The International Bridge, Tunnel and Turnpike Association (IBTTA), a Washington, D.C.-based association representing toll facility owners, operators and vendors, has released a statement calling the U.S. Senate passage of H.R. 5021 (the Highway and Transportation Funding Act) an incomplete solution. The bill funds the federal Highway Trust Fund (HTF) through the end of 2014.
“Today’s Senate passage of the Highway Trust Fund patch does not negate the need for a long-term solution to our country’s infrastructure funding crisis,” says Patrick D. Jones, executive director and CEO of IBTTA. “Congress must develop a comprehensive plan to address the critical funding needs of our nation’s surface transportation system.”
Jones has nonetheless called on Congress to bring the bill to President Obama. “In the interim, we encourage Congress to quickly resolve any differences between the House and Senate bills to keep the Highway Trust Fund solvent.”
Among further actions recommended by the IBTTA, as spelled out by Jones, are:
- “We support an increase in the federal gasoline and diesel excise taxes, which have not been increased since 1993, to preserve the integrity of the federal Highway Trust Fund and provide funding certainty to states.
- “In addition, we urge Congress to lift the ban on tolling existing lanes of interstate highways for purposes of reconstruction, as the Obama Administration proposed in its Grow America Act.
- “Rebuilding the interstate highways will cost hundreds of billions of dollars over the next several decades, and current funding sources alone are not equal to the task. States should have the flexibility to use tolling if it makes sense for them.”
In his statement, Jones also quotes a five-year old National Surface Transportation Infrastructure Financing Commission document with this warning: “The roots of our current crisis lie in our failure as a nation to fully understand and, more important, act on the costs of deferred investment in our surface transportation infrastructure, especially in the face of an aging infrastructure, a growing population, and an expanding economy. This problem will only worsen until Congress addresses the fundamental fact that current HTF revenues are inadequate to support current federal program spending levels.”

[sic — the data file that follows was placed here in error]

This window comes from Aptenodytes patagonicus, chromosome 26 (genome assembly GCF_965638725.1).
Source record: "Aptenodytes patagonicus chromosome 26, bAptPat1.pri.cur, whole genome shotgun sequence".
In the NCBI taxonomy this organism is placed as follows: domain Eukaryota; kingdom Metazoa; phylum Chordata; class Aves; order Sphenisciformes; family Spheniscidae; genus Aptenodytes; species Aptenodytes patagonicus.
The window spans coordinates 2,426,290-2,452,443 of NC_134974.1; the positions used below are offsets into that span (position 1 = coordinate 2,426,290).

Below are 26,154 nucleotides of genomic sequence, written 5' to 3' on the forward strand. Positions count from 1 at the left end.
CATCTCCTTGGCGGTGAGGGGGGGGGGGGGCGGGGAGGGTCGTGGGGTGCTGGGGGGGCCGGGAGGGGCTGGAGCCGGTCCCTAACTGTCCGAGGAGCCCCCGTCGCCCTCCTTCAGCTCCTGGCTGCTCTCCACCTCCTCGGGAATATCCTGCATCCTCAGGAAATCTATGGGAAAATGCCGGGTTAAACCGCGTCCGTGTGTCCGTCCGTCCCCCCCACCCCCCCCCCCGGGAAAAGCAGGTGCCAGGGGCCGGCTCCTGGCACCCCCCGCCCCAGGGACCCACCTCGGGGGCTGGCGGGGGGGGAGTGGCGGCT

Jones also urged bipartisan cooperation to craft a long-term bill. “We stand with the members of that congressionally appointed commission in calling for long-term, comprehensive and sustainable solutions to fund and finance America’s roads, bridges and tunnels. Bipartisan ideas like the fuel tax increase introduced by Senators Murphy and Corker and the historic Obama Administration proposal to lift the ban on tolling existing lanes of interstate highways for purpose of reconstruction must be considered if we are to achieve a long-term solution.”
Associated Equipment Distributors (AED) President & CEO Brian McGuire released the following statement regarding final passage of legislation to patch the Highway Trust Fund (HTF) (H.R. 5021) and keep federal surface transportation programs operating through May 2015.
"While we're relieved that H.R. 5021 is on its way to the president's desk, this isn't a moment to celebrate," McGuire said. "By waiting until the last minute to solve a problem we've known for years was coming, Congress brought the highway program and the construction industry to the brink of disaster. We hope this exercise has underscored to everyone on Capitol Hill that the Highway Trust Fund is in dire shape and needs additional revenues, be it from a gas tax increase or some other source. Providing the infrastructure that allows the economy to function is a core obligation of federal government. Now it's up to Congress to fulfill that obligation and put the HTF back on the road to long-term solvency."